Editor’s Note: We’re highlighting all of the bucks that ran in August’s Deer of the Year feature. Each week we’ll post the full story and extra photos right here on the BBZ blog.

Kailey Smith was riding shotgun along through the woods in northeast Oregon when her uncle spotted a buck, just 20 yards away. The two were tracking elk across 5,000 acres of pristine, private timber property in the Walla Walla unit and had taken a midday break to reposition a few game cameras on Aug. 31, 2013.

Terry Blankenship brought the truck to a rolling stop and Smith, then 14, jumped to the ground. She crouched on the forest floor as her uncle drove out of sight, feeling unprepared and not knowing the buck’s position. “I’m standing in the middle of the road, flipping out,” Smith said, who was wearing bright pink running shoes and nothing over her face. “Then I saw his horns move.”

The buck’s head was turned. Smith nocked her arrow and centered her 20-yard pin over its lungs.

Meanwhile, Blankenship had parked 200 yards away over a ridge and backtracked on foot a little to watch the action from afar. “Just a few seconds after I got there I saw her rise up and come to full draw and let it go,” Blankenship said. “It was really fun. We’ve hunted so much together I just knew she was down there, heart pounding.”

Immediately after loosing her arrow Smith heard a loud thwack and her heart sank as she watched the buck turn tail. “I thought I hit a tree instead of him and I just felt so disappointed,” Smith said.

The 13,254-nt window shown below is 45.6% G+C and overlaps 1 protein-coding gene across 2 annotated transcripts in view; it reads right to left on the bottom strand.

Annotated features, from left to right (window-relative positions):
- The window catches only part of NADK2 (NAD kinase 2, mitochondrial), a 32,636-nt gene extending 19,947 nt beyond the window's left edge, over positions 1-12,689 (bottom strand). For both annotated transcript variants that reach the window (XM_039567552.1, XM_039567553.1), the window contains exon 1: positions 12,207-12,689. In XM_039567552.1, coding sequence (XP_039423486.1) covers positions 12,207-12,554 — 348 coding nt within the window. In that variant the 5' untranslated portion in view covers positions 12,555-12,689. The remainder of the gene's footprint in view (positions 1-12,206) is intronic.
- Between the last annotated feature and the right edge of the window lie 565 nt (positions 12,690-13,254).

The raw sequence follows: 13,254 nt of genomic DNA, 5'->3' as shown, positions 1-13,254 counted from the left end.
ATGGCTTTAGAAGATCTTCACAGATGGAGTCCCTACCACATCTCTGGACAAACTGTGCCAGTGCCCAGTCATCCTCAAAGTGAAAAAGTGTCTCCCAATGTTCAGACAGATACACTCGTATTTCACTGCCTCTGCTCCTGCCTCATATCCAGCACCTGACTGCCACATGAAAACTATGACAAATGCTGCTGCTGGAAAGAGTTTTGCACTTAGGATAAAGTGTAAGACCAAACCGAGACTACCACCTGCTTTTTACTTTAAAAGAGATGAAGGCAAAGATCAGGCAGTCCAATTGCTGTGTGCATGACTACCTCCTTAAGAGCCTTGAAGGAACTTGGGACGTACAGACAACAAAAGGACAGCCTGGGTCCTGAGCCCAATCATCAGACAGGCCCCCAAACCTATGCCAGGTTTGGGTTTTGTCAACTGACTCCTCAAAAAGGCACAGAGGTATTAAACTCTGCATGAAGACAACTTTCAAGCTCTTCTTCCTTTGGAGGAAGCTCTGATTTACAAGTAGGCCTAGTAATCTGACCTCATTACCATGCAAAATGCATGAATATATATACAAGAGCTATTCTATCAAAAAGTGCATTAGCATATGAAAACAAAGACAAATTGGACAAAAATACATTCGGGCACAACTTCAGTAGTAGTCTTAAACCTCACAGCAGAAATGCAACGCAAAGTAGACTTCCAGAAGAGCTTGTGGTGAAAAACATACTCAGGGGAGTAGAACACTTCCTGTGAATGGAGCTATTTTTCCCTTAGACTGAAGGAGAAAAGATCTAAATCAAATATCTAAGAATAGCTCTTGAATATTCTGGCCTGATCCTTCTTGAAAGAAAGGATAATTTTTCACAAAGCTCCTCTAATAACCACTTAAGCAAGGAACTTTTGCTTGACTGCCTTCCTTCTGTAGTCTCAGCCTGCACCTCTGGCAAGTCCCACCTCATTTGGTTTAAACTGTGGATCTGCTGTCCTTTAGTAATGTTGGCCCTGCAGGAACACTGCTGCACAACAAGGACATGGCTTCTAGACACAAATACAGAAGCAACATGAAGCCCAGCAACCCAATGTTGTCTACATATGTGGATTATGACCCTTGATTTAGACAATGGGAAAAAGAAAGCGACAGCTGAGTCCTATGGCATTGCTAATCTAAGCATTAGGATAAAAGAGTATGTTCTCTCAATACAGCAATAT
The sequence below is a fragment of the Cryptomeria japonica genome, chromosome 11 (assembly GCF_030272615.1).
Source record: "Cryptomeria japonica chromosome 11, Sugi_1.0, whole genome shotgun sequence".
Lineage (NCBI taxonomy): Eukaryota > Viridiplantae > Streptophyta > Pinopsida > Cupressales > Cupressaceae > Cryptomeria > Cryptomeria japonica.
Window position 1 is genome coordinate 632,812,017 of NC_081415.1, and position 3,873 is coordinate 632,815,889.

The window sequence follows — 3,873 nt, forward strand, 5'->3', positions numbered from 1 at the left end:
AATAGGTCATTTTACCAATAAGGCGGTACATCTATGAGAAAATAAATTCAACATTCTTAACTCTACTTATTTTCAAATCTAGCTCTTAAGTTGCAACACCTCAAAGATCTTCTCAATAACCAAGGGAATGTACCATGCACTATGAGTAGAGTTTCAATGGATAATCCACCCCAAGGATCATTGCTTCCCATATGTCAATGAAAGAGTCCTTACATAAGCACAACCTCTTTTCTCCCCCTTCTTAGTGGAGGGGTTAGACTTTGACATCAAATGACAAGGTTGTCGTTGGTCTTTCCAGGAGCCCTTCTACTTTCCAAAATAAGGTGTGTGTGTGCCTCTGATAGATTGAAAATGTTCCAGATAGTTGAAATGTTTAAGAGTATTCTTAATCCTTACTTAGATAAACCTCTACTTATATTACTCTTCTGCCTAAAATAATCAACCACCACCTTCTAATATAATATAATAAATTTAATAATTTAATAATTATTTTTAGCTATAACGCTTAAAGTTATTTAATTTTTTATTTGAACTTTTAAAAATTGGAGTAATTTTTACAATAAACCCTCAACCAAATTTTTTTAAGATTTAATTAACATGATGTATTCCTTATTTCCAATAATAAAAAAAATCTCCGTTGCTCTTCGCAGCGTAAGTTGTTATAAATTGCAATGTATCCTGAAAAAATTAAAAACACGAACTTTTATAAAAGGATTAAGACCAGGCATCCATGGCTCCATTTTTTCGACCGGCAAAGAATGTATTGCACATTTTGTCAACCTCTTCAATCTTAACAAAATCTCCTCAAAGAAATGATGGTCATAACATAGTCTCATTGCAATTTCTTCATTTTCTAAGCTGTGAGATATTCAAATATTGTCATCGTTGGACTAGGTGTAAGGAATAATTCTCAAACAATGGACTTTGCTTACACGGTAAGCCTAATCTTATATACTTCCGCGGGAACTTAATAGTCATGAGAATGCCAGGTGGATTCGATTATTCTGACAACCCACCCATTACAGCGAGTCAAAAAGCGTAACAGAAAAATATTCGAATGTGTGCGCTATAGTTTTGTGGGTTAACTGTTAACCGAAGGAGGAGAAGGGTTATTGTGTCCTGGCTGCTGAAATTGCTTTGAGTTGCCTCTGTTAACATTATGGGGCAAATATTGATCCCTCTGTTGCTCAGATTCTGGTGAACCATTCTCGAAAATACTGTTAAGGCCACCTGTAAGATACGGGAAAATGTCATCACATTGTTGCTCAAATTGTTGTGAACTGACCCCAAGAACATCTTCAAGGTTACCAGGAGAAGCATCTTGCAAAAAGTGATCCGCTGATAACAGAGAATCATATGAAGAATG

But when Blankenship arrived it didn’t take them long to find her broadhead some 30 yards off the road and coated in blood. Smith’s doubts vanished.


After a quick trip to their camp to collect knives for field dressing, Smith and Blankenship returned to pick up the blood trail. There wasn’t much to track at first, but they soon discovered bigger and bigger splashes. A few yards later Smith walked up on a patch of thick ferns. Balancing on her toes to see over the fronds, Smith spotted what she thought were antler tines.

Trying hard not to move too quickly, Smith and Blankenship stepped into the clearing. Her buck was lying out in the open, piled up about 40 yards from the road.

“I was super excited, because that was the first animal I’ve ever killed in my life and I was just thinking how huge he was,” Smith said. “He was big for the first one—I thought I was going to shoot something smaller.”

Blankenship said they knew the buck was in the area, and that they’d spotted him a couple years in a row. Not only was this buck Smith’s first-ever harvest, but at 178 6/8 inches, it also clinched the new Pope and Young state record for a typical whitetail.

“She got her first animal and I wasn’t right there. She had to kind make the play on her own,” Blankenship said. “That was the fun part of watching from afar. She’s a good hunter in her own right.”


Hometown: Summerville, Oregon
Bow: PSE Phenom
Broadhead: Slick Trick
Game Cameras: Bushnell